WHO Said Asymptomatic People Don’t Spread COVID — And Then Took It Back
Though the evidence hasn't proven it beyond doubt, asymptomatic people probably DO spread the coronavirus.
At a press conference held on Monday, June 8, 2020, the World Health Organization (WHO) got one thing right: COVID-19 is still raging and, from a global perspective, is worse than ever. But Maria Van Kerkhove, the COVID-19 Technical Lead at the WHO, also said that COVID-19 transmission from an asymptomatic person is “very rare.” On face this sounds like great news: Suddenly the World Health Organization was seemingly saying that if it looks like you don’t have COVID-19, you probably don’t have COVID-19.
But then it all got taken back.
Experts took to Twitter right away to challenge the science behind Kerkhove’s remarks. Their challenge worked. On Tuesday, Kerkhove walked back her statement at a briefing. “We don’t actually have that answer yet,” she said.
The WHO’s original statement came from an analysis of contact tracing from member states, Van Kerkhove said Monday. With the data from the studies so far, “it still appears to be rare that an asymptomatic individual actually transmits [the coronavirus] onward to a secondary individual,” Kerkhove said. Andy Slavitt, former Acting Administrator of the Centers for Medicare and Medicaid Services, posted on Twitter that the WHO told him in a follow-up email, “Current data suggests that while there are instances of asymptomatic coronavirus patients transmitting, they are not a main driver of new infections.”
Kerkhove did not provide numbers or figures about the studies she based her statement on. However, there are several published studies that come to the opposite conclusion, that asymptomatic people are a significant contributor to the transmission of COVID-19. “Are infected people without symptoms an important cause of spread? My best guess: yes,” said Ashish Jha, director of the Harvard Global Health Institute, on Twitter.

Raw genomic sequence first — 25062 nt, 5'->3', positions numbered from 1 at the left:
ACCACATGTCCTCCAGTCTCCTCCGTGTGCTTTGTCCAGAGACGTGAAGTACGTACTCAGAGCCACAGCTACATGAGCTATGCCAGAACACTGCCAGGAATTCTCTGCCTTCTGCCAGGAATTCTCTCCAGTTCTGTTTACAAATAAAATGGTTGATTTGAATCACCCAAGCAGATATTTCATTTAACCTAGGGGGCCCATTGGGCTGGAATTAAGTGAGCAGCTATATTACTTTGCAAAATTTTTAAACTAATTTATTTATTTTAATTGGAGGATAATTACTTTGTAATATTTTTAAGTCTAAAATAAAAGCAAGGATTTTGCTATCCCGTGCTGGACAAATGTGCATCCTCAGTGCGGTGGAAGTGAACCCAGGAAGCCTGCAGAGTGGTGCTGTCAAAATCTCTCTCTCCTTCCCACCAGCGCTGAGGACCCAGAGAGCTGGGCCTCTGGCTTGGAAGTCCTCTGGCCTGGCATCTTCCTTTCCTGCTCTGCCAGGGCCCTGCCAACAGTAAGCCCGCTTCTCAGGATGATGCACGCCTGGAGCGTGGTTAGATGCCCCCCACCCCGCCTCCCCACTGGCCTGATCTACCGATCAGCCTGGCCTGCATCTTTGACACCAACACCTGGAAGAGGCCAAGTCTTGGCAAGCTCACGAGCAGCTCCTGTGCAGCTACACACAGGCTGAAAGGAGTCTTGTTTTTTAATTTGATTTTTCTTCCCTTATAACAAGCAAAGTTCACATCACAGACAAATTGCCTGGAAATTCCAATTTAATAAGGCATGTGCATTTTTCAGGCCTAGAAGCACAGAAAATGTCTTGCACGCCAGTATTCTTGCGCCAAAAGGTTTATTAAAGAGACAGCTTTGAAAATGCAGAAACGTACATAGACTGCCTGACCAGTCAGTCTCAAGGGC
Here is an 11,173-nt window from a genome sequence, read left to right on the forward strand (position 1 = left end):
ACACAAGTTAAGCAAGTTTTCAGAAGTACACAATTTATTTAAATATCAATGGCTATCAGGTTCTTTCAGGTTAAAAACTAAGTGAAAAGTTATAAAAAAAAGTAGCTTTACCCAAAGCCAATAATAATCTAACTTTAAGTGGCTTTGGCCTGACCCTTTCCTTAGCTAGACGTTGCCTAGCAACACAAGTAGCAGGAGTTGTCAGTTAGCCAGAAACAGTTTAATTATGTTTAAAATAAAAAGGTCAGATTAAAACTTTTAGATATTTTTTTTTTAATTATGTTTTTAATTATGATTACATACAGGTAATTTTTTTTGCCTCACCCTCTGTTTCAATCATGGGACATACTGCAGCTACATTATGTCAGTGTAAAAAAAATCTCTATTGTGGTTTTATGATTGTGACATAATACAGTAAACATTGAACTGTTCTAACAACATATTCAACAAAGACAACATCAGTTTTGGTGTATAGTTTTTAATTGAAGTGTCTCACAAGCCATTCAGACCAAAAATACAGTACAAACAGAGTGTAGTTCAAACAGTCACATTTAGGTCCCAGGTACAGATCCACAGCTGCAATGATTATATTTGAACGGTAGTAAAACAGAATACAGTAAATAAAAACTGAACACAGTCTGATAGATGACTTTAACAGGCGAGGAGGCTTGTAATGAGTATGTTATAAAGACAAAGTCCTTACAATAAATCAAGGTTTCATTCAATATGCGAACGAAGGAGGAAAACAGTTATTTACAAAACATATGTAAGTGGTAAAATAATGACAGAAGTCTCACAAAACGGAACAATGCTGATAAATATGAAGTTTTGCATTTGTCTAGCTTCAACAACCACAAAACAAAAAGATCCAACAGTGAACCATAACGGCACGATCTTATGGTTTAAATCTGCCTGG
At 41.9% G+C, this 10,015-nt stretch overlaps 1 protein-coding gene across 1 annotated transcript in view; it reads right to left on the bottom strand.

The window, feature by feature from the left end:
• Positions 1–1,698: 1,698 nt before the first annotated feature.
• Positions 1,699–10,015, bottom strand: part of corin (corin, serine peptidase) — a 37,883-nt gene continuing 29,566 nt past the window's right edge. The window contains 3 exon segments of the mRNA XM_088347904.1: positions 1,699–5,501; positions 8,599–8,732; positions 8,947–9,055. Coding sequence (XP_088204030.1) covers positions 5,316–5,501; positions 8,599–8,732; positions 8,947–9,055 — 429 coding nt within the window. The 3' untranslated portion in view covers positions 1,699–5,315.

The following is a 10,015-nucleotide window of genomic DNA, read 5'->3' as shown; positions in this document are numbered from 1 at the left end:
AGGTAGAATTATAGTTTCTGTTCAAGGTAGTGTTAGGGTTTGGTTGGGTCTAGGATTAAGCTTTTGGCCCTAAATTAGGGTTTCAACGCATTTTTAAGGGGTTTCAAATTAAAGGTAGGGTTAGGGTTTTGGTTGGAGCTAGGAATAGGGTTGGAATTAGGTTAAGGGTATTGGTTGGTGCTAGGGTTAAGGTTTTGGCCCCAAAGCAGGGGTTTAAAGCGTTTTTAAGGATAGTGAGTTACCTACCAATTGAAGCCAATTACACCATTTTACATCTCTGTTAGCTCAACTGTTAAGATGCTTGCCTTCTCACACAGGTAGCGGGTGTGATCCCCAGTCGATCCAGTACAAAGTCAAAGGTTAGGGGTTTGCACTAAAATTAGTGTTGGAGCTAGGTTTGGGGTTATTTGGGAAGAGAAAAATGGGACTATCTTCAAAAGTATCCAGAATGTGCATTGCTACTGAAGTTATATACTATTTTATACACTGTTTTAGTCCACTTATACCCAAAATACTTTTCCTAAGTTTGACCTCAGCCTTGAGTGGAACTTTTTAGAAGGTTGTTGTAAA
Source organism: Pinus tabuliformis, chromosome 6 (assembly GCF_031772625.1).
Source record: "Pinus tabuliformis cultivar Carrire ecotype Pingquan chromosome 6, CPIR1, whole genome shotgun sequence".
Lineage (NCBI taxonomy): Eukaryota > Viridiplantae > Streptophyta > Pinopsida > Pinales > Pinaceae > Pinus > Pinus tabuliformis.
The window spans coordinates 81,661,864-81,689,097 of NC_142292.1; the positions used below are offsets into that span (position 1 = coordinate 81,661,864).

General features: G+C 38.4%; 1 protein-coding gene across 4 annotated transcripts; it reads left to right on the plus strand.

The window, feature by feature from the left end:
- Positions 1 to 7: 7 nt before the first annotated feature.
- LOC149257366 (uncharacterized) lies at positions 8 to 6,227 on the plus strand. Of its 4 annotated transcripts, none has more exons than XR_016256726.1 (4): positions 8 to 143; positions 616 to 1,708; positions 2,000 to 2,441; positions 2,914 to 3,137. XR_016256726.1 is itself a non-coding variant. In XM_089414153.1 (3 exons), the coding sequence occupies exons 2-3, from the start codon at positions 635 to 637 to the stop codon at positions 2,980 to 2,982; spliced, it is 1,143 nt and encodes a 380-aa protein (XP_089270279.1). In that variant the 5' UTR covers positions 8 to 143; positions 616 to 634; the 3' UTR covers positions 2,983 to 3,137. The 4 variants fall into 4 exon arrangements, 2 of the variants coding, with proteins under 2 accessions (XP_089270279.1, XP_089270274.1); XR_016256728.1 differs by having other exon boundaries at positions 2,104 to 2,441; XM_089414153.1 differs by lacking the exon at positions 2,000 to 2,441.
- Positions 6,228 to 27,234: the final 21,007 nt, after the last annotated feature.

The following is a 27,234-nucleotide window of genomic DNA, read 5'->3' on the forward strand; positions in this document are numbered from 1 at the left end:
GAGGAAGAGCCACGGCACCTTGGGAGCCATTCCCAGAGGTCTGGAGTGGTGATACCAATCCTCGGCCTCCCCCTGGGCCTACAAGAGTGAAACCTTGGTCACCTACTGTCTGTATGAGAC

At the Tuesday briefing, Kerkhove walked back her statement. “Some estimates of around 40% of transmission may be due to asymptomatic, but those are from models, so I didn’t include that in my answer yesterday,” she said. Mike Ryan, Executive Director of the WHO’s Health Emergencies Programme, added, “It’s clear that both symptomatic and asymptomatic individuals are part of the transmission cycle. The question is what is the relative contribution of each group to overall number of cases.”
About 40 to 45 percent of people with COVID-19 may be asymptomatic, according to a study published last week. The authors wrote, “The virus might have greater potential than previously estimated to spread silently and deeply through human populations.” Asymptomatic people can transmit the virus for a long time, perhaps longer than 2 weeks, according to the study.
It’s important to note that being truly asymptomatic is different from being presymptomatic, which refers to people with COVID-19 who haven’t yet developed symptoms. Studies, some of which have not yet undergone expert review, have found that presymptomatic transmission accounts for anywhere between 23% to 62% of cases in certain cities. Being asymptomatic is also different from having symptoms so mild that a person thinks they are asymptomatic. The WHO acknowledged that they are unable to distinguish between asymptomatic people and those with very mild symptoms, according to Slavitt.
What this means is that even if you feel fine, you could have the coronavirus and transmit it to others — not just because asymptomatic people may spread the disease, but because presymptomatic people certainly can. You still have to wear a mask. Your kid still has to wear a mask. And you still have to social distance. Nothing has changed — except now we’re going to be more skeptical of the WHO.